For most hair stylists, the move from the dingy Lovely Beauty Parlour to the upmarket Nancy’s Factory would be reward enough. Gifted, young Tuki though has her sights set on a bigger prize – her own salon! Her well-laid plans start going awry as soon as the striking tattooist Faraaz joins Nancy’s Factory. Tuki needs to handle Faraaz’s advances, figure out the mystery behind the disappearance of the elderly, eccentric, brilliant writer Bijoy Dutta and rescue the multilayered Sweety Bhabhi from destitution.
Finding herself at the heart of one storm too many, Tuki decides to run away from the leafy lanes of Bandra to the old-world Portugese villas of Goa. In the comforting embrace of the village Aldona, she finds herself struggling with her rather untimely attraction to her enigmatic neighbour, the charming Arvind and sharing house with Bijoy, haunted as he is by the ghosts of his past.
Armed with nothing but a pair of scissors and the jigsaw pieces of her broken dream, Tuki has to navigate through Mumbai, Goa and London to find out if the universe is conspiring to make her or break her.
~Synopsis from goodreads
This is such a fun book, people. I read it from end to end and I just liked it so so much.
The main highlight of this book is Tuki herself – the girl with big dreams and even bigger heart. She is just really awesome.
It’s such a refreshing change to have a protagonist who is street smart, self-confident (eye roll at you, Sophie Kinsella heroines), and determined.
Tuki has a grand plan of opening her own beauty salon one day and this isn’t simply a pipe dreams. She has a business plan and enough savings of her own to actually build on her dream.
Unfortunately, life gets in the way, and her plans fall apart. Suddenly left with no job and no savings Tuki falls apart and flees to Goa, and the rest of the book deals with how she bounces back from this setback.
My Review With Minor Spoilers
Overall, I recommend this book to all lovers of chick-lit. This is a well-written book with a very entertaining story. The setting of the story with all the beauty parlor politics is unusual but fun, and the side characters are also very well-rounded. My favorite character though has to be Tuki’s pet dog Kaloo who doesn’t do anything but eat all day, but still manages to be totally adorable.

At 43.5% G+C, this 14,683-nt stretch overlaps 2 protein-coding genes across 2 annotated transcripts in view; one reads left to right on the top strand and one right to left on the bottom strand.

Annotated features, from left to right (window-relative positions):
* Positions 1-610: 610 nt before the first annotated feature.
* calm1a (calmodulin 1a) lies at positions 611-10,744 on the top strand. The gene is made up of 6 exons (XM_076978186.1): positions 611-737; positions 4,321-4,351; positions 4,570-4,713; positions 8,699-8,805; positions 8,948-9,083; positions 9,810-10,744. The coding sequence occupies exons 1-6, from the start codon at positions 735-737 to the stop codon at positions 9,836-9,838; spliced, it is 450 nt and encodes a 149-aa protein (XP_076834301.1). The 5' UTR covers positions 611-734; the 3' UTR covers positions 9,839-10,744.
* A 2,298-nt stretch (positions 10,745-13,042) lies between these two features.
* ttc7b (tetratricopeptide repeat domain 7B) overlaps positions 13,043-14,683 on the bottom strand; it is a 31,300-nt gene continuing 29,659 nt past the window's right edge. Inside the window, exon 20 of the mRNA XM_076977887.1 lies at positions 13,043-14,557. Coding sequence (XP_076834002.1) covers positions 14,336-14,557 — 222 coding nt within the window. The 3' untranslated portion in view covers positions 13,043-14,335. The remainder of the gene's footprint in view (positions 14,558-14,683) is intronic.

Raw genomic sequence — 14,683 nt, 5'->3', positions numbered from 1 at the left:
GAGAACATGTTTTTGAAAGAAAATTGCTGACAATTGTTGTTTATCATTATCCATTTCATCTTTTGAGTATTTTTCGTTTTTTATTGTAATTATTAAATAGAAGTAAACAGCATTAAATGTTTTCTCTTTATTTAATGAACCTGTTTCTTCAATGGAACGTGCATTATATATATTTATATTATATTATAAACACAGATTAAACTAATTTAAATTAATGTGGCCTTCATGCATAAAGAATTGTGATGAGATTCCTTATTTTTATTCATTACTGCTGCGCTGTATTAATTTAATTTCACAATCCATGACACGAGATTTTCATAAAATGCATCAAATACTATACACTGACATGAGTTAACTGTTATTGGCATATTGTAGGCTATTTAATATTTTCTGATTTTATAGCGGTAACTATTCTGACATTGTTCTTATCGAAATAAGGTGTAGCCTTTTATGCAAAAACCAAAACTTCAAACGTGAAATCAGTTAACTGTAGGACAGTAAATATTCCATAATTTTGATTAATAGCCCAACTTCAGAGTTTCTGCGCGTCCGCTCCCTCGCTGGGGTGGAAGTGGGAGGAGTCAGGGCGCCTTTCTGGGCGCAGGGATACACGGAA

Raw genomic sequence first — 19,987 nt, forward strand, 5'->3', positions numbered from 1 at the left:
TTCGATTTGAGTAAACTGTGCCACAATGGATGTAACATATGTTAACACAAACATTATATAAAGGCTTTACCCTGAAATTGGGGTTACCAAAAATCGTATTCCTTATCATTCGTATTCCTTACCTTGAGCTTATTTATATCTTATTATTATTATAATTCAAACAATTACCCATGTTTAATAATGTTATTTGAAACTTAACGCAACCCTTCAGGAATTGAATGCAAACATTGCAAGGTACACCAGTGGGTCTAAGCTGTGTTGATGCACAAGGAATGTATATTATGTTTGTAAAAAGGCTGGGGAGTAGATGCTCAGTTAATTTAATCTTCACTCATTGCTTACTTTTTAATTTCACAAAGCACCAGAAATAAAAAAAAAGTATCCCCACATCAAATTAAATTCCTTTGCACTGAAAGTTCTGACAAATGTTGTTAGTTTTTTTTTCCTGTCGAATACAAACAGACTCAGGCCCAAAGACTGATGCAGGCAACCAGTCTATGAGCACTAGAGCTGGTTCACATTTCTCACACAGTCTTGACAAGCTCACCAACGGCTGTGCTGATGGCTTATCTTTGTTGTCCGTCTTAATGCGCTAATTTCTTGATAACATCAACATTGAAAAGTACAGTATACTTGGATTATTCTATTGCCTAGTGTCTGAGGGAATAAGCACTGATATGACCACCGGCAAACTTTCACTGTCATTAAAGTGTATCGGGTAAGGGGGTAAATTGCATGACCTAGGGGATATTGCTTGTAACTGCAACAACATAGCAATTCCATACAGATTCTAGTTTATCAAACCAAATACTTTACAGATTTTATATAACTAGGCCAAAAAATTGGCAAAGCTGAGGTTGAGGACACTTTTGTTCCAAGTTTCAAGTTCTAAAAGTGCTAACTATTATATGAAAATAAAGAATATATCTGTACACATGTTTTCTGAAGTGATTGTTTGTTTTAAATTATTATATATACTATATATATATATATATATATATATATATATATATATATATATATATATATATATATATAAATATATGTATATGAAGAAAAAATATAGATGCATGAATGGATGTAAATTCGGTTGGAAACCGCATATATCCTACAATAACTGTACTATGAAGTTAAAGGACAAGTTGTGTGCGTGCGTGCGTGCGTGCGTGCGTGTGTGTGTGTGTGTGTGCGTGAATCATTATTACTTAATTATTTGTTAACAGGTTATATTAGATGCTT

The author Parul Sharma‘s depiction of small-town life in Goa is also spot on. Reading these sections made me want to visit (and stay for a while) in Goa again. Sigh! I love that place.
That’s not to say this book is perfect. I liked the fact that Tuki was an enterprising go-getter, but the plot deals with her issues in a very Cinderella-esque way with a dashing man coming to her rescue and helping her set up her business. I would have much preferred that Tuki set about achieving her dreams independently without her boyfriend’s help. I don’t want to reveal anything more, but I found this section of the book quite unbelievable and also very irritating. Tuki’s character suddenly seems to change from can do girl to cannot do anything without support girl and that annoyed the heck out of me.
However, if you are willing to suspend disbelief for this particular plot point, I think you will enjoy the book very much indeed.
Huge thanks to the author Parul Sharma for sending me a copy of this book in exchange for an honest review.
You can also purchase a copy of this book from Amazon.
Updates to Snubnose’s Blog
Snubnose has updated her blog with her own book review of Esio Trot by Roald Dahl. If interested, head on over to Jahnavi’s Thoughts and Dreams for her take on the book.